Alabama sheriff due in federal court this week for contempt hearing about inmate meals
The removal of $160,000 from the Morgan County Jail inmate food fund has landed Sheriff Ana Franklin a contempt hearing in federal court this week.
Around the time she loaned money to a now-bankrupt, corrupt used car dealership, Franklin took $160,000 out of the jail's inmate food fund.
Franklin has openly admitted that in 2015 she loaned $150,000 to Priceville Partners, which operated several used car lots in cities across the state. The business eventually shuttered and Franklin was one of several people listed as creditors in a March 2016 bankruptcy filing. The business' co-owner was arrested on accusations of running a theft and scam operation. That co-owner is Greg Steenson, who went to federal prison for an unrelated check kiting scheme in the 90s. Franklin has said she did not know Steenson was a co-owner when she made a loan to the company the year before.
Franklin and the other creditors listed in the $3.2 million bankruptcy lawsuit are not charged with theft crimes associated with the business.
Prosecutors are alleging Steenson was selling stolen vehicles at Priceville Partners -- the dealership to which Franklin made the loan. The vehicles weren't owned by Steenson or the dealership, and clear titles weren't provided for the purchases, according to court records.
But, that criminal case isn't what's bringing Franklin to the federal courthouse in Decatur on Thursday at 9 a.m.
The issue stems from a 2001 federal lawsuit filed by Morgan County Jail inmates about conditions in the facility. The inmates sued the county and then-sheriff Steve Crabbe. A 2009 consent order in the lawsuit has banned sheriffs in Morgan County from using the food funds for any purpose other than providing meals to inmates. Sheriffs of other Alabama counties do not have to adhere to the ruling.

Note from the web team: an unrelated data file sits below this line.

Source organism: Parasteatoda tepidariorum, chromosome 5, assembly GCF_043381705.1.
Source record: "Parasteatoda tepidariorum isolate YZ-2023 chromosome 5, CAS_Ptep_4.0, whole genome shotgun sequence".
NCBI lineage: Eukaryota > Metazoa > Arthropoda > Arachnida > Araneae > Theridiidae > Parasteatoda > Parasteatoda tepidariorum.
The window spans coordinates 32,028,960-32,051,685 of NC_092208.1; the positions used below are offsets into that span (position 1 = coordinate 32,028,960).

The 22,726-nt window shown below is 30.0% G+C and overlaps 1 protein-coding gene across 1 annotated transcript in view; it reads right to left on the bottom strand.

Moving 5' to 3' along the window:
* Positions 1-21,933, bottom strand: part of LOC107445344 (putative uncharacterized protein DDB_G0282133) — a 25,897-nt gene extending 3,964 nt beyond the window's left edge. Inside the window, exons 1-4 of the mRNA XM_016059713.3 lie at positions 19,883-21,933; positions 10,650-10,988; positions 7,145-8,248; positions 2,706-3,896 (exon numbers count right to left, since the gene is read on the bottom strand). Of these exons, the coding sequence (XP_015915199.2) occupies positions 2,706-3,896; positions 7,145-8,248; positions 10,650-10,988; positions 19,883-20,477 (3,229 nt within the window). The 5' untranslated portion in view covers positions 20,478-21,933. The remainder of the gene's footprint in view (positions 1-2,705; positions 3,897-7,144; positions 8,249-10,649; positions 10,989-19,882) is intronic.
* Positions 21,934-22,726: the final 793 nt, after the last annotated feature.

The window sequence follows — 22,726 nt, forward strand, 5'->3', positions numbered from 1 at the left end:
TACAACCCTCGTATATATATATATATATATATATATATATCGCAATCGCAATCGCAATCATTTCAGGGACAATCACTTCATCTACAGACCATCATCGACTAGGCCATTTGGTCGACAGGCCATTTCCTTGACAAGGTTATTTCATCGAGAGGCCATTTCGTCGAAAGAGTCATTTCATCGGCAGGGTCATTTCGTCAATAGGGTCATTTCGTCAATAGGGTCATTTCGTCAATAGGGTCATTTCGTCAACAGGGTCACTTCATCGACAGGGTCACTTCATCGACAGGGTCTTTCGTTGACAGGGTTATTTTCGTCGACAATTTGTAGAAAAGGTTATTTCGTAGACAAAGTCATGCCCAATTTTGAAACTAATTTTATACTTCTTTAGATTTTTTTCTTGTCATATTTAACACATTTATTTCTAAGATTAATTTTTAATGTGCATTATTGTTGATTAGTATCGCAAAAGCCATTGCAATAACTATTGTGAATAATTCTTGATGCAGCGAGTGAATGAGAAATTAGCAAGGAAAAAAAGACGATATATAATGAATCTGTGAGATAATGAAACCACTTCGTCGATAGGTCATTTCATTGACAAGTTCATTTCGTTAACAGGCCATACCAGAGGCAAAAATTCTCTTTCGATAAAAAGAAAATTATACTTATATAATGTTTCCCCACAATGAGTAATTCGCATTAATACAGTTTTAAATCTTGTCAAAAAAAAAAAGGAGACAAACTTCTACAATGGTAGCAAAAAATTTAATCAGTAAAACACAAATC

The state pays the county $1.75 per day for each Alabama inmate that's housed in the jail. The county also receives about $3 per meal for each federal inmate housed in Morgan County. The jail, which recently underwent a 450-bed expansion, now has the capacity to house more than 900 inmates.
The consent decree also gave the Southern Center for Human Rights the authority to inspect financial records of the inmate food money in Morgan County.
In a court filing last month, the Center said Franklin needs to show why she should not be held in contempt for violating the judge's order. The sheriff declined comment for this story, but she previously has said the ruling doesn't apply to her.
The Center, however, said in a motion that Franklin must comply with the consent decree because "public officials are automatically substituted as parties to any case in which their predecessors in office were sued in their official capacity," according to the Federal Rules of Civil Procedure.